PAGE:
The Problem Of Drinking Water

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When the question is asked “what is the biggest problem in the world”, to many the first that comes to mind is possibly war, education, or even climate change. But unshockingly, the revelation is that the world’s biggest problem at this moment is neither war, nuclear warfare, or even the supposed apocalypse brought about by global warming. According to the European Union, it’s the lack of drinking water. But with all the propaganda raising awareness of the issue, why is this still a problem? Celebrities and organizations around the world pool together millions of dollars into these projects every year yet, somehow every 29 seconds a child somewhere is dying due to contaminated water. A younger charity, known simply as Charity:Water, uses 100% of funds donated toward water related projects has raised over $155 million dollars in only the past two years. This begs the question, what are the causes of this lack of drinking water?
The key word is “drinking” water, while the world is made of 71% water, not all of it is suitable “drinking” water. For water to be considered drinkable, it must be devoid of all harmful agents and be safe to not only drink, but also prepare food with as well. That water only makes up 3% of the world’s water. In addition to that only 1% of the world’s water is available to us because the other 2% is frozen in glaciers. To make matters worse, we even pollute the water we have available to us. After the industrial revolution, the human race lost the connection with the environment and broke the balance between maintaining the planet and developing technology. Water pollution doesn’t reduce the amount of water in the world, but rather reduces it efficiency. Water is still being cleaned and processed into drink...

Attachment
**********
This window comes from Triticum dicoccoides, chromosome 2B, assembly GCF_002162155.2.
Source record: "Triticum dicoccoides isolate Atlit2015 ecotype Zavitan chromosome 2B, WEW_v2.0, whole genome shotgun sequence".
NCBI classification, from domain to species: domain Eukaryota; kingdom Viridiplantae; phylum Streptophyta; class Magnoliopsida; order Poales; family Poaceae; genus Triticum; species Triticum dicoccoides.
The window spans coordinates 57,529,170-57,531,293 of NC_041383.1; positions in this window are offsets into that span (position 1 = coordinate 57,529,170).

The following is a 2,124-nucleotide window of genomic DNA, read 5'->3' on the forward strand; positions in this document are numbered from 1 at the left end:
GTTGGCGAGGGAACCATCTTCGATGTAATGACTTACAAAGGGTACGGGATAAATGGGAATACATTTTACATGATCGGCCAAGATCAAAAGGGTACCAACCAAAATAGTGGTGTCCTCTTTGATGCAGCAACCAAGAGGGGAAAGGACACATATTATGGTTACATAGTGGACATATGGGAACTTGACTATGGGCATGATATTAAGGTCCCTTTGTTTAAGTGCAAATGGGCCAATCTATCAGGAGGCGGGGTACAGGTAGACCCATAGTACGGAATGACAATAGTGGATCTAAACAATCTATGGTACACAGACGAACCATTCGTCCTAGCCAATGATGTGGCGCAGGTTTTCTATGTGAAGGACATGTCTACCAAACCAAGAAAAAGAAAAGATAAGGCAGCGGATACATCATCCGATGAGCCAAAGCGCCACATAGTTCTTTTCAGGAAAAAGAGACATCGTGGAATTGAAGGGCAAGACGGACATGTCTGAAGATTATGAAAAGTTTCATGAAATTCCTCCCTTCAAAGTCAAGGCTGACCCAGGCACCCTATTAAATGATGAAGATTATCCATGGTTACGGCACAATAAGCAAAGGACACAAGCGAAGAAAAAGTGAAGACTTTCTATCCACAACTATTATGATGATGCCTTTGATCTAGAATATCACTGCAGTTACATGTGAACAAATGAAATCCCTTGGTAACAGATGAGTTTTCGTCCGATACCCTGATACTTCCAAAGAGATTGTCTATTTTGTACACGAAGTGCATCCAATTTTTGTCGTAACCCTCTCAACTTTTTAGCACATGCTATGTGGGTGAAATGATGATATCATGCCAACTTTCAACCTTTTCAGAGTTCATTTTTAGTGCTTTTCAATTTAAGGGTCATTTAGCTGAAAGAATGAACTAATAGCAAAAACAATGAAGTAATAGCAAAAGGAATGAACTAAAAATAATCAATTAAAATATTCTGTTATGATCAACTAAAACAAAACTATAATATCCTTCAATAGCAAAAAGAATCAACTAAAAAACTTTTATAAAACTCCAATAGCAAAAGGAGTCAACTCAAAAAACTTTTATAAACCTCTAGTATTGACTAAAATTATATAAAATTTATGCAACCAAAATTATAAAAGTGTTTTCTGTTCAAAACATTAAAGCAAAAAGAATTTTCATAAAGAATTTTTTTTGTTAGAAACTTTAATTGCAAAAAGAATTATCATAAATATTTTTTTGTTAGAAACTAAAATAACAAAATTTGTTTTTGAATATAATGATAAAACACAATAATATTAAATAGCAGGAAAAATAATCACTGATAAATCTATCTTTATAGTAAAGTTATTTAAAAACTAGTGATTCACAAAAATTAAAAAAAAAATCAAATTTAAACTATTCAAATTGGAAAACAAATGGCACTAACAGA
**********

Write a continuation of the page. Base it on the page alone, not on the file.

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...can survive for about four weeks without food, an adult can’t survive more than a week without fresh water. With the world’s growing population, the water scarcity problem becomes more evident. The other more obvious problems of the world stem from the water scarcity issue. When small wars are fought over natural resources and pollution is creating a lack of drinking water, it makes it evident that by solving the problem of water scarcity, many of the other world problems will be solved as well. By efficiently managing the world’s available freshwater, population growth can be delayed so that measures can be put in place to reduce the world’s population naturally through methods like birth control. By solving the problem of water scarcity, the diverse population of freshwater species can be preserved. The water crisis may be possible, but it is far from inevitable.
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